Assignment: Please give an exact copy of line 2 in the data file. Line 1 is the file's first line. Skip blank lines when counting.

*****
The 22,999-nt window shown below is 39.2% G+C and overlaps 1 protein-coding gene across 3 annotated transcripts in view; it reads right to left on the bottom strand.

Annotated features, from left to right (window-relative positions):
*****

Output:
Annotated features, from left to right (window-relative positions):